[0017] Another thermal process to impart heat resistance to a biaxially stretched plastic container is commonly referred in the industry as the "double-blow process" or "double-blow heat set" process. When molding a plastic container with this process, an injection molded preform is conveyed through a preheating oven to produce a desired temperature profile within the preform. When at the proper temperature, the preform exits the oven and is transferred to a primary heated blow mold, wherein the preform is blown to form a primary biaxially stretched container. The volume of this primary biaxially stretched container is typically larger than the volume of the final container, and is for example sized to be 15%-25% larger than the final container volume.

[0018] In a first variant, the primary biaxially stretched container is transferred to a heat treating oven. In this oven, the applied heat causes the primary biaxially stretched container to undergo a significant degree of shrinkage, which significantly releases orientation stresses in the container, and will allow the container to be re-blown.

[0019] In a second variant, this shrinking step is performed inside the primary blow mold by holding the primary biaxially stretched container inside the heated primary blow mold for a sufficient length of time to obtain the required shrinkage.

[0020] For both variants, after this shrinking step performed by heat treatment, a secondary shrunk container of smaller volume is obtained. The volume of this secondary shrunk container is slightly smaller than the volume of the final container.

[0021] The secondary shrunk container is transferred inside a secondary heated blow mold and is re-blown inside said secondary heated blow mold, in order to form a final biaxially stretched and heat resistant plastic container. This biaxially stretched and heat resistant plastic container is then removed from the secondary heated blow mold.

[0022] The biaxially stretched containers issued from a double-blow process are generally heat resistant to higher temperatures than the aforesaid conventional single blow heat setting process.

[0023] One drawback of the aforesaid known double-blow process is that with the conventional designs of known primary blow molds, the shrinking of the primary biaxially stretched container leads to a shrinking of the container base that typically reduces too much the transverse size of the base, which in turn leads to a significant stretching of the base of the shrunk secondary container during the second blow molding step. This stretching of the base during the second blowing blow molding step induces significant residual stresses in the final container base, which therefore can still provoke a detrimental residual shrinking of the base of the final container when hot filled.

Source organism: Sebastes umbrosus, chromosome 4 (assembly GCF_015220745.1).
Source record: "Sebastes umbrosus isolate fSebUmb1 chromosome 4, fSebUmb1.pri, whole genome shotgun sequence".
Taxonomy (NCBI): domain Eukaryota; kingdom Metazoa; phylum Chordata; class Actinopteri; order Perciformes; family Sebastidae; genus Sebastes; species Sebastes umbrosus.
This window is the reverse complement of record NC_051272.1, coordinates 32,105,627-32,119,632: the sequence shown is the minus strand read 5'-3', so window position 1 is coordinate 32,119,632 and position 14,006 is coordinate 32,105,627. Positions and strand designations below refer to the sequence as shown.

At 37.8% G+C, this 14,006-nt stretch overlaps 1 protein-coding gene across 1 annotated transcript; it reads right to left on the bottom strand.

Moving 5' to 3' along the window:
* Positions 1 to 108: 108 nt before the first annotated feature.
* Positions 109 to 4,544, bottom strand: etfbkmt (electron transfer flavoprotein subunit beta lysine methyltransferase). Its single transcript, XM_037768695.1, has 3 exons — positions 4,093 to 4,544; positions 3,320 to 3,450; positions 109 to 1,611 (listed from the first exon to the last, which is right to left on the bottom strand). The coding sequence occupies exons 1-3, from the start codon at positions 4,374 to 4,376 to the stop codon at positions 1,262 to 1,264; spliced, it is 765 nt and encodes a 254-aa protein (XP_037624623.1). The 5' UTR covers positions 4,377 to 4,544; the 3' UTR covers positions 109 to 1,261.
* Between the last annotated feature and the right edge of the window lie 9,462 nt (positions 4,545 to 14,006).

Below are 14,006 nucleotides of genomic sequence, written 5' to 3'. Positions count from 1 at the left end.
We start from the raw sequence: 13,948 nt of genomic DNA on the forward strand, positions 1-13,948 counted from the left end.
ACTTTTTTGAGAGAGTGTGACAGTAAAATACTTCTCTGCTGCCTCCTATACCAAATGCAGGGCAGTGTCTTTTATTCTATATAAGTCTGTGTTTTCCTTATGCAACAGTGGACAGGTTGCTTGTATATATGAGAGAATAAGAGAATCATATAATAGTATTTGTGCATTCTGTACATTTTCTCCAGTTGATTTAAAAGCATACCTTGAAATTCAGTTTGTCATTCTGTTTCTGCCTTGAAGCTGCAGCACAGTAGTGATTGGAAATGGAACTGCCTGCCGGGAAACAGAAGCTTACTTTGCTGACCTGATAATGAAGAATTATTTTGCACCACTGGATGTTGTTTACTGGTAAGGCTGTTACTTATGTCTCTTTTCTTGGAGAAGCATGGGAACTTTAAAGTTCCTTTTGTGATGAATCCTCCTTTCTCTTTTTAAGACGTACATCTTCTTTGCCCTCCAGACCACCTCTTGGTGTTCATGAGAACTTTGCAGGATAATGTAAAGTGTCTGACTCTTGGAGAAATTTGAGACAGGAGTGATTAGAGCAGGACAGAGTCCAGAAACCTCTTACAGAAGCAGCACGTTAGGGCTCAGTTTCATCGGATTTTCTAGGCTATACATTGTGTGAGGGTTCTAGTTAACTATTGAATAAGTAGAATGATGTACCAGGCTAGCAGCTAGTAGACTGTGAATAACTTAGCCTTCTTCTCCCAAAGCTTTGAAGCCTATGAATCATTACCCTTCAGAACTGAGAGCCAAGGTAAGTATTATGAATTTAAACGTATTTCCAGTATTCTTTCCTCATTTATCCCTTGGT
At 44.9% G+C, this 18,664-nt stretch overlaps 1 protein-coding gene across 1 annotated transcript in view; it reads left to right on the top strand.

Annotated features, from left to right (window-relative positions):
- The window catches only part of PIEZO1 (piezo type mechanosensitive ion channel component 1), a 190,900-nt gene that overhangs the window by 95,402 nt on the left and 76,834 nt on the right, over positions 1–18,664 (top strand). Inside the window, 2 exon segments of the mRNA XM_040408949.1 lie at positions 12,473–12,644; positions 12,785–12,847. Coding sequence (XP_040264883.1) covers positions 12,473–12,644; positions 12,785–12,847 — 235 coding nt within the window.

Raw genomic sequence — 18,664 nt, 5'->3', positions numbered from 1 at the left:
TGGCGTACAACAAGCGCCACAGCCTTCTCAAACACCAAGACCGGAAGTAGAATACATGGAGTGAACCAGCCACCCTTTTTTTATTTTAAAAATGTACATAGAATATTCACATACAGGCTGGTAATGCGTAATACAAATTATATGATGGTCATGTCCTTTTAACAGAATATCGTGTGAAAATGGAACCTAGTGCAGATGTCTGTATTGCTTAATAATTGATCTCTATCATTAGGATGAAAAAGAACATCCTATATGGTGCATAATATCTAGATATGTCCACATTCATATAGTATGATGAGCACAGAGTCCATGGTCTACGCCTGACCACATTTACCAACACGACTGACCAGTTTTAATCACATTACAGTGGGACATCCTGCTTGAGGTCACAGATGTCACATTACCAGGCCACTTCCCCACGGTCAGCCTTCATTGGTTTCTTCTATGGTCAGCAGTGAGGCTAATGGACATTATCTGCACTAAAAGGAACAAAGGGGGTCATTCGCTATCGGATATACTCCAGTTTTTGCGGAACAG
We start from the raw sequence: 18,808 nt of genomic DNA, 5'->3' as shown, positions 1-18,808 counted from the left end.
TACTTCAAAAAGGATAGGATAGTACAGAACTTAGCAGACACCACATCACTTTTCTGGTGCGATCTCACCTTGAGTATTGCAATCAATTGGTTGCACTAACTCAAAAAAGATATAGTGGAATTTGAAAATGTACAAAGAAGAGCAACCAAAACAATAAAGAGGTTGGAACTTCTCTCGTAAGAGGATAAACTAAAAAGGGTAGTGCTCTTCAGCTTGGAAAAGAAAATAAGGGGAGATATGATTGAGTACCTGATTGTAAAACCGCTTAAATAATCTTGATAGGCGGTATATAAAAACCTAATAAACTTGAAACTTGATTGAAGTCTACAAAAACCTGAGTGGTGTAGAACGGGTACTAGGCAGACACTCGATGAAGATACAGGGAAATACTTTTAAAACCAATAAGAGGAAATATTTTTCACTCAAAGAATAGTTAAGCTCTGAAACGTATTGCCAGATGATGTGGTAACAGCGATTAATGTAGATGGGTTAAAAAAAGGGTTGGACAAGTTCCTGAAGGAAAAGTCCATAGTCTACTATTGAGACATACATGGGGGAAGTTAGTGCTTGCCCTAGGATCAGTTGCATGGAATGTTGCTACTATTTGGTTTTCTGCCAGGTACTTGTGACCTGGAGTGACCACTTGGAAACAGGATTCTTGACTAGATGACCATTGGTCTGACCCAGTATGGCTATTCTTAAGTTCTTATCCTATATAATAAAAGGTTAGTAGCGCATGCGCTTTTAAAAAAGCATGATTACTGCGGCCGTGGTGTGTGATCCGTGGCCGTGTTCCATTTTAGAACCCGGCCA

[0024] More particularly, when the container has a movable base to accommodate internal vacuum pressures, like for example the deformable container base described in aforesaid PCT application WO 2011/014759, this residual shrinking of the base of the final container when hot filled detrimentally deforms said movable base, in such a way that said base is moved up to an extent that deteriorates the mobility of the base and can render this base not operative and useless for accommodating internal vacuum pressures.

OBJECTIVE OF THE INVENTION

[0025] A main objective of the invention is to improve the so-called double-blow process for making a heat resistant and biaxially stretched plastic container.

[0026] A more particular objective of the invention is to solve the aforesaid drawback of residual shrinking of the base of a heat resistant and biaxially stretched plastic container that is manufactured by carrying out a double-blow process.

[0027] A more particular objective of the invention is to solve the aforesaid drawback of residual shrinking of the base of a heat resistant and biaxially stretched plastic container, that is manufactured by carrying out a double-blow process, and that includes a deformable base to accommodate internal vacuum pressures.

SUMMARY OF THE INVENTION

[0028] To achieve all or part of these objectives, the invention firstly relates to a primary blow mold as defined in claim 1 and adapted to be used as first blow mold in a double-blow molding process for blow molding a primary biaxially stretched plastic container.

[0029] Pursuant to the invention, the novel profile of the bottom molding portion of the mold cavity of said primary blow mold significantly improves the deformation, induced by shrinking, of the base of a primary biaxially stretched plastic container blow molded in said primary blow mold. More particularly thanks to this novel profile of the bottom molding portion of the mold cavity, the deformation, induced by shrinking, of the base of a primary biaxially stretched plastic container blow molded in said primary blow mold leads to the formation of an improved shrunk base, whose dimension and geometry can be very close to the dimension and geometry of the mold cavity of a secondary blow mold of the double-blow process, and can thus significantly reduces the stretching of this shrunk base inside the secondary mold. The base of the final container is thus less subjected to a shrinking phenomenon when hot filled and is more stable.

[0030] The invention also relates to a primary blow mold as defined in claim 15 and adapted to be used as first blow mold in a double-blow molding process for blow molding a primary biaxially stretched plastic container.

[0031] Another object of the invention is a system for double-blow molding heat resistant containers as defined in claim 15.

[0032] Another object of the invention is a method for double-blow molding a heat resistant container, as defined in claim 16.